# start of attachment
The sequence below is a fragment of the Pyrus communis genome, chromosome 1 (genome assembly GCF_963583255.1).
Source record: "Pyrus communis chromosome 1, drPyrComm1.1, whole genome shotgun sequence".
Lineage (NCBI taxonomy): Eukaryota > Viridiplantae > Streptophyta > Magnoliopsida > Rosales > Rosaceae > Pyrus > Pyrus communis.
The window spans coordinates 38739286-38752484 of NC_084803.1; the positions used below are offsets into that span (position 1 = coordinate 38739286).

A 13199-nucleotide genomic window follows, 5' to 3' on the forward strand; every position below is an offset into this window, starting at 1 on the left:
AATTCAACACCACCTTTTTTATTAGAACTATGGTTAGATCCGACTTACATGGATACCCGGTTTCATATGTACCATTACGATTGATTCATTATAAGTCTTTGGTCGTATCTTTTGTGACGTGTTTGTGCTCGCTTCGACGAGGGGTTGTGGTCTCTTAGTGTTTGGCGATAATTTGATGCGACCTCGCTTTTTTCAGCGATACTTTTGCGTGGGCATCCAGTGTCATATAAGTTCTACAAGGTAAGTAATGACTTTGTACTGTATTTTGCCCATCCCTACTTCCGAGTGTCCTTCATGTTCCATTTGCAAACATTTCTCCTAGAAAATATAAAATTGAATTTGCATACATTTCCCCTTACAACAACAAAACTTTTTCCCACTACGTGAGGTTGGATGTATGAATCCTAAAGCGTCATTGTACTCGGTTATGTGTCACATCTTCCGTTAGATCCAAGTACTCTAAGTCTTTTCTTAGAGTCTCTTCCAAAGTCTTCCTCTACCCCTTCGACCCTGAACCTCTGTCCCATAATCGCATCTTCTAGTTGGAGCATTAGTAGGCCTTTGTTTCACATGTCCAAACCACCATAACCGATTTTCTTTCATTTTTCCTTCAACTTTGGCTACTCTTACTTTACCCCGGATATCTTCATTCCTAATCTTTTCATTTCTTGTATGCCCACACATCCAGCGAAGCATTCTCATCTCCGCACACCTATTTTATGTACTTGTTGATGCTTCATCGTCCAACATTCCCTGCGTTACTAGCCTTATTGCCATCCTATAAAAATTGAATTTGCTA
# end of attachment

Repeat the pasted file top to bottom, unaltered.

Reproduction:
The sequence below is a fragment of the Pyrus communis genome, chromosome 1 (genome assembly GCF_963583255.1).
Source record: "Pyrus communis chromosome 1, drPyrComm1.1, whole genome shotgun sequence".
Lineage (NCBI taxonomy): Eukaryota > Viridiplantae > Streptophyta > Magnoliopsida > Rosales > Rosaceae > Pyrus > Pyrus communis.
The window spans coordinates 38739286-38752484 of NC_084803.1; the positions used below are offsets into that span (position 1 = coordinate 38739286).

A 13199-nucleotide genomic window follows, 5' to 3' on the forward strand; every position below is an offset into this window, starting at 1 on the left:
AATTCAACACCACCTTTTTTATTAGAACTATGGTTAGATCCGACTTACATGGATACCCGGTTTCATATGTACCATTACGATTGATTCATTATAAGTCTTTGGTCGTATCTTTTGTGACGTGTTTGTGCTCGCTTCGACGAGGGGTTGTGGTCTCTTAGTGTTTGGCGATAATTTGATGCGACCTCGCTTTTTTCAGCGATACTTTTGCGTGGGCATCCAGTGTCATATAAGTTCTACAAGGTAAGTAATGACTTTGTACTGTATTTTGCCCATCCCTACTTCCGAGTGTCCTTCATGTTCCATTTGCAAACATTTCTCCTAGAAAATATAAAATTGAATTTGCATACATTTCCCCTTACAACAACAAAACTTTTTCCCACTACGTGAGGTTGGATGTATGAATCCTAAAGCGTCATTGTACTCGGTTATGTGTCACATCTTCCGTTAGATCCAAGTACTCTAAGTCTTTTCTTAGAGTCTCTTCCAAAGTCTTCCTCTACCCCTTCGACCCTGAACCTCTGTCCCATAATCGCATCTTCTAGTTGGAGCATTAGTAGGCCTTTGTTTCACATGTCCAAACCACCATAACCGATTTTCTTTCATTTTTCCTTCAACTTTGGCTACTCTTACTTTACCCCGGATATCTTCATTCCTAATCTTTTCATTTCTTGTATGCCCACACATCCAGCGAAGCATTCTCATCTCCGCACACCTATTTTATGTACTTGTTGATGCTTCATCGTCCAACATTCCCTGCGTTACTAGCCTTATTGCCATCCTATAAAAATTGAATTTGCTA